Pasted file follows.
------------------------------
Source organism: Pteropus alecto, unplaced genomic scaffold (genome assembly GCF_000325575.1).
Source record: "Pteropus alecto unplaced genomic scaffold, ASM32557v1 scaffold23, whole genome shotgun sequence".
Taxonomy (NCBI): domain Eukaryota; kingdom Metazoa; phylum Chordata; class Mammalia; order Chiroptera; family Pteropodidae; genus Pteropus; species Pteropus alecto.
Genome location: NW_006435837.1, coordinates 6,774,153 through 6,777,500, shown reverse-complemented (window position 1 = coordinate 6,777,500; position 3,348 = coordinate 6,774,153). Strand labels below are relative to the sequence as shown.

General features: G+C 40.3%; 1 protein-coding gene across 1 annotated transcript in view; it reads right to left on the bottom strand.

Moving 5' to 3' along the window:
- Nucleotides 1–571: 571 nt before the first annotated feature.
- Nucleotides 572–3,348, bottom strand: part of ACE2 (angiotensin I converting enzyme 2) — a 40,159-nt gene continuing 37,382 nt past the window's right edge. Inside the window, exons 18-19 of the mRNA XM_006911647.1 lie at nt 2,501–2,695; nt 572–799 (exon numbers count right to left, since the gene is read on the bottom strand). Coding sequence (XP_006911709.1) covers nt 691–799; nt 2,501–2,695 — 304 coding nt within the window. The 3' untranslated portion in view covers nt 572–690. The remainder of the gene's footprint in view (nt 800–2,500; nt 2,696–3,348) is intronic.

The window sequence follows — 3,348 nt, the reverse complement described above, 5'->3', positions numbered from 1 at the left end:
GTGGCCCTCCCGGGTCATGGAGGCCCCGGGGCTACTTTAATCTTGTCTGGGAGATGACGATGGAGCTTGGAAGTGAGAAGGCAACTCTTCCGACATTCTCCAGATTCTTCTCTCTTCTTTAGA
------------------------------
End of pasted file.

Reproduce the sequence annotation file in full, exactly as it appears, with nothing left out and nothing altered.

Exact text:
Source organism: Pteropus alecto, unplaced genomic scaffold (genome assembly GCF_000325575.1).
Source record: "Pteropus alecto unplaced genomic scaffold, ASM32557v1 scaffold23, whole genome shotgun sequence".
Taxonomy (NCBI): domain Eukaryota; kingdom Metazoa; phylum Chordata; class Mammalia; order Chiroptera; family Pteropodidae; genus Pteropus; species Pteropus alecto.
Genome location: NW_006435837.1, coordinates 6,774,153 through 6,777,500, shown reverse-complemented (window position 1 = coordinate 6,777,500; position 3,348 = coordinate 6,774,153). Strand labels below are relative to the sequence as shown.

General features: G+C 40.3%; 1 protein-coding gene across 1 annotated transcript in view; it reads right to left on the bottom strand.

Moving 5' to 3' along the window:
- Nucleotides 1–571: 571 nt before the first annotated feature.
- Nucleotides 572–3,348, bottom strand: part of ACE2 (angiotensin I converting enzyme 2) — a 40,159-nt gene continuing 37,382 nt past the window's right edge. Inside the window, exons 18-19 of the mRNA XM_006911647.1 lie at nt 2,501–2,695; nt 572–799 (exon numbers count right to left, since the gene is read on the bottom strand). Coding sequence (XP_006911709.1) covers nt 691–799; nt 2,501–2,695 — 304 coding nt within the window. The 3' untranslated portion in view covers nt 572–690. The remainder of the gene's footprint in view (nt 800–2,500; nt 2,696–3,348) is intronic.

The window sequence follows — 3,348 nt, the reverse complement described above, 5'->3', positions numbered from 1 at the left end:
GTGGCCCTCCCGGGTCATGGAGGCCCCGGGGCTACTTTAATCTTGTCTGGGAGATGACGATGGAGCTTGGAAGTGAGAAGGCAACTCTTCCGACATTCTCCAGATTCTTCTCTCTTCTTTAGA